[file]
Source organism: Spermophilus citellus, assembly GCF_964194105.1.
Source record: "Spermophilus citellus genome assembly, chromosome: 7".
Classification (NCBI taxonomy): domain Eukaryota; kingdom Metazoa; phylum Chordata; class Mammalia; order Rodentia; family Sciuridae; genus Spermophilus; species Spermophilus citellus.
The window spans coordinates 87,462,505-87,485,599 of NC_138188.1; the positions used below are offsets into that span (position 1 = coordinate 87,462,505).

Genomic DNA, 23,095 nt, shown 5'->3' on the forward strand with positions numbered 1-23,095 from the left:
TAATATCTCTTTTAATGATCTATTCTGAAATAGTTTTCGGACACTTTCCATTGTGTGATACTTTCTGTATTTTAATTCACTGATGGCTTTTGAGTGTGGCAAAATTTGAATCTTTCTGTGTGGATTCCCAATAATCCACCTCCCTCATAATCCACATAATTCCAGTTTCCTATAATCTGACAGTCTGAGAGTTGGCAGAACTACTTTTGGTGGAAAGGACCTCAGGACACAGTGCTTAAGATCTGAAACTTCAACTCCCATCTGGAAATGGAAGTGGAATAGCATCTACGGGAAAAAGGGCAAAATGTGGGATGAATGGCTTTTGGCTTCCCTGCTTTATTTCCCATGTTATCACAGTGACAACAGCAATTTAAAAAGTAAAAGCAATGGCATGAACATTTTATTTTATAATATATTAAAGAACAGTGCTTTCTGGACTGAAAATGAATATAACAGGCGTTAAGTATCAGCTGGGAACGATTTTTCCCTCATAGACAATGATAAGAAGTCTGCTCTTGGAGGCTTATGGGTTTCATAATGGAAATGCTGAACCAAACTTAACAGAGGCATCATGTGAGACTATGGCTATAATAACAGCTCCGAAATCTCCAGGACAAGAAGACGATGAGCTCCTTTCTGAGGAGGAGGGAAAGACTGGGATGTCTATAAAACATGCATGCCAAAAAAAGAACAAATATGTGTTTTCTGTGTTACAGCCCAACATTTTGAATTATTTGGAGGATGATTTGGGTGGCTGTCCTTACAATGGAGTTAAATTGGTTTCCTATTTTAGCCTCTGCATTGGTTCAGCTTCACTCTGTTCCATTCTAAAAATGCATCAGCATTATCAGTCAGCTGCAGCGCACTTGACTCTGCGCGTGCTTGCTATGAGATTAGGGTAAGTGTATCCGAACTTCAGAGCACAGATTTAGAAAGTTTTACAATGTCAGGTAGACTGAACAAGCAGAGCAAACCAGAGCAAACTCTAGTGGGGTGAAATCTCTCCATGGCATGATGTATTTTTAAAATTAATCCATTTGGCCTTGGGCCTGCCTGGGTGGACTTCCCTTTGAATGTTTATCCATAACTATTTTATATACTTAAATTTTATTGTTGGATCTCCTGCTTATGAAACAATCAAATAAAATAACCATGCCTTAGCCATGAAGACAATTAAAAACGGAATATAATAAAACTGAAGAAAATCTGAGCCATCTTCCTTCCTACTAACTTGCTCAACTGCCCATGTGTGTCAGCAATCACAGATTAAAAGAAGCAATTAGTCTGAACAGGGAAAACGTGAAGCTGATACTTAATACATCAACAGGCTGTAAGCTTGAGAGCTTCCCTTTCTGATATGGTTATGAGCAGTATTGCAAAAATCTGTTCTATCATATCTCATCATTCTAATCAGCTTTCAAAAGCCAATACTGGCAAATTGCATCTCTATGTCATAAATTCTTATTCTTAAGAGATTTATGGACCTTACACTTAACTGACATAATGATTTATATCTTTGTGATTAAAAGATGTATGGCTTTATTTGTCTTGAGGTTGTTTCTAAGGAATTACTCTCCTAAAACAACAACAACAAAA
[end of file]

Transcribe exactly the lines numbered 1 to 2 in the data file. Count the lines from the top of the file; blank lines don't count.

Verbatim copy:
Source organism: Spermophilus citellus, assembly GCF_964194105.1.
Source record: "Spermophilus citellus genome assembly, chromosome: 7".